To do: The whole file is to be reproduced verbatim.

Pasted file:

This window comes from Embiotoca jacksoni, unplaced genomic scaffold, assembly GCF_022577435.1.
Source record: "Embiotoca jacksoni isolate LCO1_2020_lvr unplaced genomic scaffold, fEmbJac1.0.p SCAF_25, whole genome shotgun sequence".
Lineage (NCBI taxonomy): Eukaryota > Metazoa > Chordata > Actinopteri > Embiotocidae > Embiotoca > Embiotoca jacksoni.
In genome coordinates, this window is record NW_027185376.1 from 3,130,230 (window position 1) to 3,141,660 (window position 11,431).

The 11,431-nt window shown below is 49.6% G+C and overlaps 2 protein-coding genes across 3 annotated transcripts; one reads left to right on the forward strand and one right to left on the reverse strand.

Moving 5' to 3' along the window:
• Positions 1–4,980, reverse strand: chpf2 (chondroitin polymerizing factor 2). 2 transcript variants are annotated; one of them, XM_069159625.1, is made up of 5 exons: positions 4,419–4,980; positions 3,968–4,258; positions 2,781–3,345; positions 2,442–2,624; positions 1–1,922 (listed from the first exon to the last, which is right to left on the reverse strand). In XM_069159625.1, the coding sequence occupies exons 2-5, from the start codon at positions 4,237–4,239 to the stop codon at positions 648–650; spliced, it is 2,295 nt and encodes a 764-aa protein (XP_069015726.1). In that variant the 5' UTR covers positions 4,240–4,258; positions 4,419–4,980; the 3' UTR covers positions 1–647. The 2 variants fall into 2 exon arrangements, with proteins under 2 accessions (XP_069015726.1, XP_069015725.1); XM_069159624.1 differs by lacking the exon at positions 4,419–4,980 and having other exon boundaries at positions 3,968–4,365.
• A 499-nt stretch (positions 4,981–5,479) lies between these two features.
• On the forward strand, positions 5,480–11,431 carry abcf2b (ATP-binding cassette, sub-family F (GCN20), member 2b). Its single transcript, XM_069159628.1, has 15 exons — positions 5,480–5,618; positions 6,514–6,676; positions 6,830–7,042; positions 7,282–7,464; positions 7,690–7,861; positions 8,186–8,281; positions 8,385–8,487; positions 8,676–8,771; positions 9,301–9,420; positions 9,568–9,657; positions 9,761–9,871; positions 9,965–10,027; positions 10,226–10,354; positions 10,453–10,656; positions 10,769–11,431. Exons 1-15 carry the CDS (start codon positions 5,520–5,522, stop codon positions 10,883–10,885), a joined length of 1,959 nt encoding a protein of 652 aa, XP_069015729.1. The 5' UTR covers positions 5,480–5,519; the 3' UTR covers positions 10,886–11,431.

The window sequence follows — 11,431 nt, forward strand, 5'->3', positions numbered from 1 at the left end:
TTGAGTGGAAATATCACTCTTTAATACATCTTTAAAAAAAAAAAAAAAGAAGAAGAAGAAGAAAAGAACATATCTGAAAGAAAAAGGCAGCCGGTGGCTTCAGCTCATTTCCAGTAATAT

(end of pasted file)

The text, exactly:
This window comes from Embiotoca jacksoni, unplaced genomic scaffold, assembly GCF_022577435.1.
Source record: "Embiotoca jacksoni isolate LCO1_2020_lvr unplaced genomic scaffold, fEmbJac1.0.p SCAF_25, whole genome shotgun sequence".
Lineage (NCBI taxonomy): Eukaryota > Metazoa > Chordata > Actinopteri > Embiotocidae > Embiotoca > Embiotoca jacksoni.
In genome coordinates, this window is record NW_027185376.1 from 3,130,230 (window position 1) to 3,141,660 (window position 11,431).

The 11,431-nt window shown below is 49.6% G+C and overlaps 2 protein-coding genes across 3 annotated transcripts; one reads left to right on the forward strand and one right to left on the reverse strand.

Moving 5' to 3' along the window:
• Positions 1–4,980, reverse strand: chpf2 (chondroitin polymerizing factor 2). 2 transcript variants are annotated; one of them, XM_069159625.1, is made up of 5 exons: positions 4,419–4,980; positions 3,968–4,258; positions 2,781–3,345; positions 2,442–2,624; positions 1–1,922 (listed from the first exon to the last, which is right to left on the reverse strand). In XM_069159625.1, the coding sequence occupies exons 2-5, from the start codon at positions 4,237–4,239 to the stop codon at positions 648–650; spliced, it is 2,295 nt and encodes a 764-aa protein (XP_069015726.1). In that variant the 5' UTR covers positions 4,240–4,258; positions 4,419–4,980; the 3' UTR covers positions 1–647. The 2 variants fall into 2 exon arrangements, with proteins under 2 accessions (XP_069015726.1, XP_069015725.1); XM_069159624.1 differs by lacking the exon at positions 4,419–4,980 and having other exon boundaries at positions 3,968–4,365.
• A 499-nt stretch (positions 4,981–5,479) lies between these two features.
• On the forward strand, positions 5,480–11,431 carry abcf2b (ATP-binding cassette, sub-family F (GCN20), member 2b). Its single transcript, XM_069159628.1, has 15 exons — positions 5,480–5,618; positions 6,514–6,676; positions 6,830–7,042; positions 7,282–7,464; positions 7,690–7,861; positions 8,186–8,281; positions 8,385–8,487; positions 8,676–8,771; positions 9,301–9,420; positions 9,568–9,657; positions 9,761–9,871; positions 9,965–10,027; positions 10,226–10,354; positions 10,453–10,656; positions 10,769–11,431. Exons 1-15 carry the CDS (start codon positions 5,520–5,522, stop codon positions 10,883–10,885), a joined length of 1,959 nt encoding a protein of 652 aa, XP_069015729.1. The 5' UTR covers positions 5,480–5,519; the 3' UTR covers positions 10,886–11,431.

The window sequence follows — 11,431 nt, forward strand, 5'->3', positions numbered from 1 at the left end:
TTGAGTGGAAATATCACTCTTTAATACATCTTTAAAAAAAAAAAAAAAGAAGAAGAAGAAGAAAAGAACATATCTGAAAGAAAAAGGCAGCCGGTGGCTTCAGCTCATTTCCAGTAATAT